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Malaysia's king on Tuesday urged rival politicians to unite to battle a worsening coronavirus outbreak as the hunt began for a new prime minister, an opposition leader said.
Analysts said the monarch, who appoints the premier, was trying to push the country's political parties towards forming a unity government following Muhyiddin Yassin's resignation Monday.
Following a turbulent 17 months in office, Muhyiddin finally quit when he lost his parliamentary majority and amid mounting public anger at his government's handling of Malaysia's worst Covid-19 wave.
The king, Sultan Abdullah Sultan Ahmad Shah, has ruled out elections due to the outbreak, meaning it will likely be up to him to pick the next premier based on who commands most support.
But there is no clear successor for 74-year-old Muhyiddin, as no alliance has majority backing in parliament.
An opposition bloc is pushing for Anwar Ibrahim, remnants of Muhyiddin's collapsed government may try to build a coalition, while some have proposed a unity administration until the outbreak is under control.
After a meeting at the national palace with other party chiefs, long-time opposition leader Anwar said the king had told them "the country is a facing political and constitutional crisis".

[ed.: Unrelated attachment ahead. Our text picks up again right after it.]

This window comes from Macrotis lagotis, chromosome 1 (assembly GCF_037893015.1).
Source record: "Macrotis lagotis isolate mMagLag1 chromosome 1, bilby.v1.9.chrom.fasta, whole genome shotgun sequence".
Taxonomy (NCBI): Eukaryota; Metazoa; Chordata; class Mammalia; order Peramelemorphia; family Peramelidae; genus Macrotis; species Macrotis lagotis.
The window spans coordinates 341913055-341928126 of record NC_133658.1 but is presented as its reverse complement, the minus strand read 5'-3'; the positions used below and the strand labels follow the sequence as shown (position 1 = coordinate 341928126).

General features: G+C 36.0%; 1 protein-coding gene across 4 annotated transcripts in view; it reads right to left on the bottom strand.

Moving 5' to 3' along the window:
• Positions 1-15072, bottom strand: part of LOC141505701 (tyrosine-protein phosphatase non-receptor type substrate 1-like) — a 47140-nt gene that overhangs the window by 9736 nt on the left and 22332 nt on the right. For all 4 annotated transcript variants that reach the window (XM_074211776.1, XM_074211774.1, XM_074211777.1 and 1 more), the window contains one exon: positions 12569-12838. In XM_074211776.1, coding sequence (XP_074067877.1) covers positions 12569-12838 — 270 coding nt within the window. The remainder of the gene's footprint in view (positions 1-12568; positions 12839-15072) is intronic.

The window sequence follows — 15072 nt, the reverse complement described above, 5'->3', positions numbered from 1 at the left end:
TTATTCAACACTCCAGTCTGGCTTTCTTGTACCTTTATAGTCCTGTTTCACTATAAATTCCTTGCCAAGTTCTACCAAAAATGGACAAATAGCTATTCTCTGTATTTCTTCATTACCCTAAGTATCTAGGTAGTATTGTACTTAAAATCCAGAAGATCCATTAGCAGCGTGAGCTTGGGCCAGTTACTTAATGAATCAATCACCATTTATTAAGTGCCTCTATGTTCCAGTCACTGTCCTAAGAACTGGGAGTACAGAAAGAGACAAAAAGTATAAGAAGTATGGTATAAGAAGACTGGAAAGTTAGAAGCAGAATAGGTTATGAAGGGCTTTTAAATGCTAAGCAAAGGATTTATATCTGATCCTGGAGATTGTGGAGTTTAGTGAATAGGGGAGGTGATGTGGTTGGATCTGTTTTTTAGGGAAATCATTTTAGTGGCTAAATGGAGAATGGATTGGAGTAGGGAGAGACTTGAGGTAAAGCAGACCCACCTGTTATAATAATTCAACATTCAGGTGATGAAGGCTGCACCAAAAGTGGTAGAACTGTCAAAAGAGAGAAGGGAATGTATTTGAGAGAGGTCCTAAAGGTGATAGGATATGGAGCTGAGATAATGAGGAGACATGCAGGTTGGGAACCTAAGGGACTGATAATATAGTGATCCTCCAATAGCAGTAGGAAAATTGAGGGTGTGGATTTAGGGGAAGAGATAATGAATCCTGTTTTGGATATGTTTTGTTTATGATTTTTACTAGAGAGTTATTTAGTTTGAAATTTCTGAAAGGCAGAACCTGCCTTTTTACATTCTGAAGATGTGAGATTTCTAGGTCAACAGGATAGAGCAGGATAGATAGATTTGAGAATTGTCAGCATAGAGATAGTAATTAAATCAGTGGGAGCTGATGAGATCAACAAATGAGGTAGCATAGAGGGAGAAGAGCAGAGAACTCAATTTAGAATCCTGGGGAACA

"So we should unite to fight the coronavirus and help bolster the economy."
"By the look of it, all the parties seem to have come to a consensus -- that is to end 'old politics'... and focus on the development of the country," he added.
The monarch was accompanied by the influential deputy king at the meeting.
This indicated agreement among Malaysia's revered Islamic royal families "with regards to the proposal for a unity government", said Oh Ei Sun, an analyst at the Singapore Institute of International Affairs.
MPs have also been asked to submit the name of their choice for prime minister to the palace by Wednesday afternoon, and the drama is expected to take several days to play out.
A premier must have the support of at least 111 MPs out of 222 in the lower house of parliament.
Malaysia's political landscape has been in disarray since polls in 2018 that saw a scandal-plagued coalition ejected after six decades in power, and replaced by a reformist alliance.
But that alliance collapsed, and Muhyiddin came to power in March last year without an election.
His government was unstable from the outset, however, with a razor-thin majority in parliament and facing constant questions over its legitimacy.